Thermal ageing of cast duplex stainless steel components is a concern for long-term operation of EDF nuclear power plants. The thermal ageing embrittlement results from the microstructural evolution of the ferrite phase (spinodal decomposition), and can reduce the fracture toughness properties of the steel. In addition, it is necessary to consider manufacturing quality and the possible occurrence of casting defects such as shrinkage cavities. In a context of life extension, it is important to assess the safety margins to crack initiation and crack propagation instability. One major input of the assessment methodology is the toughness value of the thermally aged component. Recent work conducted at EDF R&D to improve the accuracy and the conservativeness of the toughness prediction has led to the development of new prediction formulae.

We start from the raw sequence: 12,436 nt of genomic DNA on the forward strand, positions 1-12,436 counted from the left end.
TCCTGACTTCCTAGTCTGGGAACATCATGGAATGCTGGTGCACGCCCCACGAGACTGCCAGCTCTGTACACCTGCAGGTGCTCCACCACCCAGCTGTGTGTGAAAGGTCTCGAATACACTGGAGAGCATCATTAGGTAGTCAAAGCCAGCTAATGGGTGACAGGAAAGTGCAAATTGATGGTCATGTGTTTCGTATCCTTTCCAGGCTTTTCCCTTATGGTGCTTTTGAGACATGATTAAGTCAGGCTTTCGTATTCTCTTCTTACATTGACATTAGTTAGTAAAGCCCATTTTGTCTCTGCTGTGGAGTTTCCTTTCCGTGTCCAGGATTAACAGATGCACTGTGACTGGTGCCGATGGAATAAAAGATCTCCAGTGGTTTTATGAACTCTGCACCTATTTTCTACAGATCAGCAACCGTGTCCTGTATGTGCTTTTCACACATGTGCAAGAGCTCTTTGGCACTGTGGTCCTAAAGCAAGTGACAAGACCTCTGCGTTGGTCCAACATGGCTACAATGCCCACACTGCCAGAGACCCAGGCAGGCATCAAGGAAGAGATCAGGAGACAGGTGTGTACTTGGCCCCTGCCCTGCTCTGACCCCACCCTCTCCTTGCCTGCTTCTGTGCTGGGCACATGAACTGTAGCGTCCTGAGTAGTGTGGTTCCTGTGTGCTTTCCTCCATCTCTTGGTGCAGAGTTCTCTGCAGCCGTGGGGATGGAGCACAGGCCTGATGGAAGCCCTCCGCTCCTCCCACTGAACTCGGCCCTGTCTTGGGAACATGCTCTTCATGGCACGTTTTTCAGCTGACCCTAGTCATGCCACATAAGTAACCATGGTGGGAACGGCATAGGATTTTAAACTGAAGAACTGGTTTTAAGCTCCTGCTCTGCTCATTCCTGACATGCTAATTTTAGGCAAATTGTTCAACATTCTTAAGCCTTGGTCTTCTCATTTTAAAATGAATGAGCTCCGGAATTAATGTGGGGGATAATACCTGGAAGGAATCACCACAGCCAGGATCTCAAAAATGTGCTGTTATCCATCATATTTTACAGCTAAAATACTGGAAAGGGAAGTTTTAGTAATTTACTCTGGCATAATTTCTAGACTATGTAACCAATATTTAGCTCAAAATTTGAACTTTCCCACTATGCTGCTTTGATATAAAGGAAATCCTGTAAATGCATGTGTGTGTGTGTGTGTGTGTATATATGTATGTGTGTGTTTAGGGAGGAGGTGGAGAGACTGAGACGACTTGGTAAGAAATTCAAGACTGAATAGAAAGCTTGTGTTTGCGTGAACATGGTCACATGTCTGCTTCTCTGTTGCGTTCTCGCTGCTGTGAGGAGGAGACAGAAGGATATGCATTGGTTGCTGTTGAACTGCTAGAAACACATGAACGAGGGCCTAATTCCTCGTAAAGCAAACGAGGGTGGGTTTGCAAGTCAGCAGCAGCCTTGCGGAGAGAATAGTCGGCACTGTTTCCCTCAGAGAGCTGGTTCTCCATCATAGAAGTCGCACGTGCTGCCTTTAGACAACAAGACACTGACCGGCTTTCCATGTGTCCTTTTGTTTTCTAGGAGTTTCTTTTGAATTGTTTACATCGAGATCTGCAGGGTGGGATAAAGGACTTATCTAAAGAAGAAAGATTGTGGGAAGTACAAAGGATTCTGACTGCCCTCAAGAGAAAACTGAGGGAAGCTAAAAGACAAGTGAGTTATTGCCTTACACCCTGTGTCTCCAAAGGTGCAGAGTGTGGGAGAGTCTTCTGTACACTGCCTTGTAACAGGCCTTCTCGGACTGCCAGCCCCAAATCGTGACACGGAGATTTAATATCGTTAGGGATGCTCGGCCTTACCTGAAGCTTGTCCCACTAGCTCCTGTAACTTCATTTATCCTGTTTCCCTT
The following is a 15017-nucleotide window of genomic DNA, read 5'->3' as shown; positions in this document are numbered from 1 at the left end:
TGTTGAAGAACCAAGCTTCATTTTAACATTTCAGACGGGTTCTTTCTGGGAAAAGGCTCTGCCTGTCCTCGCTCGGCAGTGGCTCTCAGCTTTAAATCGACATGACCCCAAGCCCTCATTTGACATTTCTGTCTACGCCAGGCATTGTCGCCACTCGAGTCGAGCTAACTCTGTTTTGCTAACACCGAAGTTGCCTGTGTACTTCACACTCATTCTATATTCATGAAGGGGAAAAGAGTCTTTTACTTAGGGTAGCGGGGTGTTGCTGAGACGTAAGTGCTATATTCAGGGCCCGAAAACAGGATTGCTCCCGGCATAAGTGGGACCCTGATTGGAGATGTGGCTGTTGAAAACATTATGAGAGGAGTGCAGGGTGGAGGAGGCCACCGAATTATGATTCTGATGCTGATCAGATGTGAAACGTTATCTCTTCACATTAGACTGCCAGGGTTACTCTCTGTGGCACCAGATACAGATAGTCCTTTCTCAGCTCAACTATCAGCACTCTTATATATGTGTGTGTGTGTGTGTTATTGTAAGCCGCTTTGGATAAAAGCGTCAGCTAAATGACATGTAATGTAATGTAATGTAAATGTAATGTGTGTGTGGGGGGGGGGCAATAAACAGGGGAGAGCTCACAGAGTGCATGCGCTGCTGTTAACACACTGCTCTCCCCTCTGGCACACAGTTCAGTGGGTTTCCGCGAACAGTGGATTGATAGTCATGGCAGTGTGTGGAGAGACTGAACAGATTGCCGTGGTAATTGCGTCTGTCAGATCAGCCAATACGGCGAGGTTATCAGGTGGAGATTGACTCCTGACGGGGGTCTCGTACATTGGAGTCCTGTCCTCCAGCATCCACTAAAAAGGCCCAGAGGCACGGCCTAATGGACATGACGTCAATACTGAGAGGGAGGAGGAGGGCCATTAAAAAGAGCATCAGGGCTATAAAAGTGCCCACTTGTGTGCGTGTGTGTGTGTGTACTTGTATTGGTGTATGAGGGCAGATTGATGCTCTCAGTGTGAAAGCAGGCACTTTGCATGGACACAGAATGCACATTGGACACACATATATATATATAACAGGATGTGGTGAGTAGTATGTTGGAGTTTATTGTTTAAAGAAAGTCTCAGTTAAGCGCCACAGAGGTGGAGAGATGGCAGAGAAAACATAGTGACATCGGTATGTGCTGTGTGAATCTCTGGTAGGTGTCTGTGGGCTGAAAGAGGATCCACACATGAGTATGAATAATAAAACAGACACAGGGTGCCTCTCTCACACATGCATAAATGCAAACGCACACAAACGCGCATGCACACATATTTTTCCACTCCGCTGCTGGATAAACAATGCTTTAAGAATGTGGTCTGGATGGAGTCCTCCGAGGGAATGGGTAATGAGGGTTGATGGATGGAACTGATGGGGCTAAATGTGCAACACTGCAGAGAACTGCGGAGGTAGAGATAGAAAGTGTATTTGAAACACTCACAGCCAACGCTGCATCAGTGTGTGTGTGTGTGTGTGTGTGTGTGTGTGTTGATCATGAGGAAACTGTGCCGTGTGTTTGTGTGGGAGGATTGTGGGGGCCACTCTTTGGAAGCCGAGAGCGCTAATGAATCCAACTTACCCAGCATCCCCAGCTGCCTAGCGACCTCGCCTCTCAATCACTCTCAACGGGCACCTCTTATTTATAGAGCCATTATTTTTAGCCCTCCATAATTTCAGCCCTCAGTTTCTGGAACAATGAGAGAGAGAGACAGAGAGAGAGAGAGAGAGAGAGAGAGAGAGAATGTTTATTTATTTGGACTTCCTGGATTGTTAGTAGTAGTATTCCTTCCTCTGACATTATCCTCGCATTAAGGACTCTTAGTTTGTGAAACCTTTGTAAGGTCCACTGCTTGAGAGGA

The toughness prediction relies on three steps:
• estimation of the Charpy impact test values at 20 and 320°C using the chemical composition of the steel and the aging conditions (temperature and duration),
• estimation of the J-R curve at 20 and 320°C - defined by a power law J = CΔan - thanks to correlations between n and C and the Charpy impact test values,
• estimation of the J-R curve at any temperature between 20 and 320°C thanks to interpolation formulae.
The paper presents the experimental data used to develop the formulae, the formulae themselves and some elements of validation.